The importance of inclusive language shined through students in the form of music and poetry Wednesday night in the Northridge Center for CSUN’s third “Change Your Words” event called “Espressions.”
Espressions, held every year at CSUN, was put together by current and former students. This year’s event featured an open mic hosted by former CSUN English major Sean Hill.
Many individuals participated in the open mic by performing songs they wrote, performing spoken verse and reciting poetry. Refreshments and raffle tickets were given to each person who attended.
“No one else can share your voice like you can,” Hill said.
The audience gave snaps of approval as individuals performed pieces portraying emotion or personal experiences.
The open mic performances included topics such as politics, racial tension, love, spirituality, art, depression, death, self-empowerment, traveling, role-models and many others.
The first performers signed up for the open mic prior to the event, and then the mic was opened to any member of the audience who wished to share.
“It’s beautiful when people come up here and they didn’t think they were going to do this,” Hill said as he introduced new performers to the stage.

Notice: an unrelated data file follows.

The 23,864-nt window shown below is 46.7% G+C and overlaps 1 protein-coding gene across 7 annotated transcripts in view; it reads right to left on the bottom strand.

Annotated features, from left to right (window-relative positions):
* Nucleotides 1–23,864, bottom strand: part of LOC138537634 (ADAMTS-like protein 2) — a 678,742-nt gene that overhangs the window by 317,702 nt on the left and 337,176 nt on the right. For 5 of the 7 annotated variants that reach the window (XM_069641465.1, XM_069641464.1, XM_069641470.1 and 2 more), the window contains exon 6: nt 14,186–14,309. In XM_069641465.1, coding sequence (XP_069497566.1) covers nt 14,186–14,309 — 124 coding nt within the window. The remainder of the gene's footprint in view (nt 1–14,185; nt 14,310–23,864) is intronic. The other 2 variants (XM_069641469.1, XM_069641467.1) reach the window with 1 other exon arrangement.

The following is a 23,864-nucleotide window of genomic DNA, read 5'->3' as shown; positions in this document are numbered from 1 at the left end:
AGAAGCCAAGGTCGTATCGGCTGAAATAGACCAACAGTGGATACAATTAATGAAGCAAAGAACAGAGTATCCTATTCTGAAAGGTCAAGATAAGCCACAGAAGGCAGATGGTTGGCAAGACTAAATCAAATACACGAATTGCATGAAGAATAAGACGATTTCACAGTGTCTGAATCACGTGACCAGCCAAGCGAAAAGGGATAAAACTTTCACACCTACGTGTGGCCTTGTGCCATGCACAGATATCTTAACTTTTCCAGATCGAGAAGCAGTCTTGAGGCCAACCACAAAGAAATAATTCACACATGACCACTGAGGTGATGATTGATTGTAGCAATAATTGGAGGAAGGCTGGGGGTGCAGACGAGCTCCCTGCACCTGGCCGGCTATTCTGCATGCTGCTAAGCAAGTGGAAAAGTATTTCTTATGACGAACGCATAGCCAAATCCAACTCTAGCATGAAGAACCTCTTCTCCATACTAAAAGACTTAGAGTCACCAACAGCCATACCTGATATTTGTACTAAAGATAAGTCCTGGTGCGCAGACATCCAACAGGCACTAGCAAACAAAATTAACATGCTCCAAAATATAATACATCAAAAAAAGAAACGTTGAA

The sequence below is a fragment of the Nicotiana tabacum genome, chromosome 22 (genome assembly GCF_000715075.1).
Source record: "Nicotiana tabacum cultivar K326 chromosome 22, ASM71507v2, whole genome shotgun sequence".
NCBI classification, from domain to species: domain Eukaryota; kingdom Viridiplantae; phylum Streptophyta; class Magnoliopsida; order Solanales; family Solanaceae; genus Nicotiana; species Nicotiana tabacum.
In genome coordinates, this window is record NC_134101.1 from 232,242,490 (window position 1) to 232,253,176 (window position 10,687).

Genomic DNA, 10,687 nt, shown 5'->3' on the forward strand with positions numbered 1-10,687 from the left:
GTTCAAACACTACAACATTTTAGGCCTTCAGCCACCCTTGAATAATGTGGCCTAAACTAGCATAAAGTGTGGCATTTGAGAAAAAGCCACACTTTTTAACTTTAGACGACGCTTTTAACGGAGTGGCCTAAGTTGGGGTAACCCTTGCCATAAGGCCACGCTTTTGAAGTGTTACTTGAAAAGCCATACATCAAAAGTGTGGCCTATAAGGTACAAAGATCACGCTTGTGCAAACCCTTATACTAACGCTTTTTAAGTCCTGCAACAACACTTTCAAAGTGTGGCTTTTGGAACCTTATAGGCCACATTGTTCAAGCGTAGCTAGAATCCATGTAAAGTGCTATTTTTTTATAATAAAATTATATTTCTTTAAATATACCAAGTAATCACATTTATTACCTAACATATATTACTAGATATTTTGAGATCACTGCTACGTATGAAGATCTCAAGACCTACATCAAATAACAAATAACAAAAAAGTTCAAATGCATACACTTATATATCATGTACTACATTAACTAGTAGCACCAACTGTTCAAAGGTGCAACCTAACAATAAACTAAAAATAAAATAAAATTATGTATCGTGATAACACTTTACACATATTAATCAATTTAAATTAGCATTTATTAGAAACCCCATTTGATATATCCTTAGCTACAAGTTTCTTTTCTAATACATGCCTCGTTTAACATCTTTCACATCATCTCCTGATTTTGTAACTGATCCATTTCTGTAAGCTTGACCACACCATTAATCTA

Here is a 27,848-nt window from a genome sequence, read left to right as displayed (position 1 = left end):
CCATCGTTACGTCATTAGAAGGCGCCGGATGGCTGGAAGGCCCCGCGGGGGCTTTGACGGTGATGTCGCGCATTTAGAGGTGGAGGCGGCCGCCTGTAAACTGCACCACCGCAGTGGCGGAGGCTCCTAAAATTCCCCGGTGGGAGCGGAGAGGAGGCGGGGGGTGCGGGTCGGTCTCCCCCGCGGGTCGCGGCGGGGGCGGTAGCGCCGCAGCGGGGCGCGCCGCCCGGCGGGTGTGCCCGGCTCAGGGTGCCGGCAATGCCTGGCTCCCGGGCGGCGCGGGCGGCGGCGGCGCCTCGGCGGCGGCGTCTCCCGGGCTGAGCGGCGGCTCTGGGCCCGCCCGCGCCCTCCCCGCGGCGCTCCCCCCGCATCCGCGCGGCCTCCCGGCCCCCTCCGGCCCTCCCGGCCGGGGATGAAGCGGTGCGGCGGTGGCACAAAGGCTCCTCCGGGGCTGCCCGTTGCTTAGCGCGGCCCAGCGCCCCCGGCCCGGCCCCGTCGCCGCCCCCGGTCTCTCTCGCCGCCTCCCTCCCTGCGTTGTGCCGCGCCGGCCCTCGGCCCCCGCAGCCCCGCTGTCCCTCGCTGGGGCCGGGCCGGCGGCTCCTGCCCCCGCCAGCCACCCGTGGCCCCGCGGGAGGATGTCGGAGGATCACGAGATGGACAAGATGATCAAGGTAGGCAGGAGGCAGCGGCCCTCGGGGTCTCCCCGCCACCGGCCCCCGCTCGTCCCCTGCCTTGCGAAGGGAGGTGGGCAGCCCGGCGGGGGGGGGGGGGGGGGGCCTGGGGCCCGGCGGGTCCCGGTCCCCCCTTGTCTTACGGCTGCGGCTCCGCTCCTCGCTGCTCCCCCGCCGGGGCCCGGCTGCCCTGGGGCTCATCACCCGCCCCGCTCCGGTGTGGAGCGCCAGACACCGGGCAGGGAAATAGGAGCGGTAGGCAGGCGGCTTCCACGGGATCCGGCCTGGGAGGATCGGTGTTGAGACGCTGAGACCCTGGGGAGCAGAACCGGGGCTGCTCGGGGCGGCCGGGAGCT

For some individuals, Espressions was significant to them because it was the first time they had ever read poetry aloud.
Gabriel Luansing, president of CSUN’s hip-hop culture club, also performed a piece and explained how events like Espressions helped students feel like they have a place to showcase their talent.
“It’s a cool thing for people to want to come together and say, ‘Hey, this is what we do.’ I know for people like our group, we respect that,” Luansing said.
Other attendees who didn’t perform still enjoyed the event and appreciated the concept behind it.
Amber Barboza, psychology major, regularly attends Espressions events at CSUN because of how they brings the community together.
“It gives students an outlet to express themselves and show off their individual uniqueness,” Barboza said.
Sociology major Nadine Lomeli said that she believes Espressions is an event where CSUN comes together for something that students believe in.
“At events like this, you can see what’s going on on campus behind the busy, hectic work,” Lomeli said. “You get to see a different side of them [students].”
Some students attended Espressions in the hope of fueling their own creativity with the inspiration acquired from the performers.
“Others’ talent can help influence your own,” kinesiology major Oscar Pralta said.
In addition to hosting, Hill also shared two poems of his own with the audience while expressing how poetry and music are a way for some individuals to share personal stories about their lives in a therapeutic way.
“Sharing these stories with people makes that burden infinitely less to bare,” Hill said.
Hill’s own inspiration for writing poems comes from family, things in his life that impacted him and worldly issues he thinks will inspire people.
Hill encouraged the audience and performers to keep expressing themselves by speaking out inclusively.
“Getting up here on this stage and taking the risk of being looked down on means that you are gaining strength and overcoming fears,” Hill said.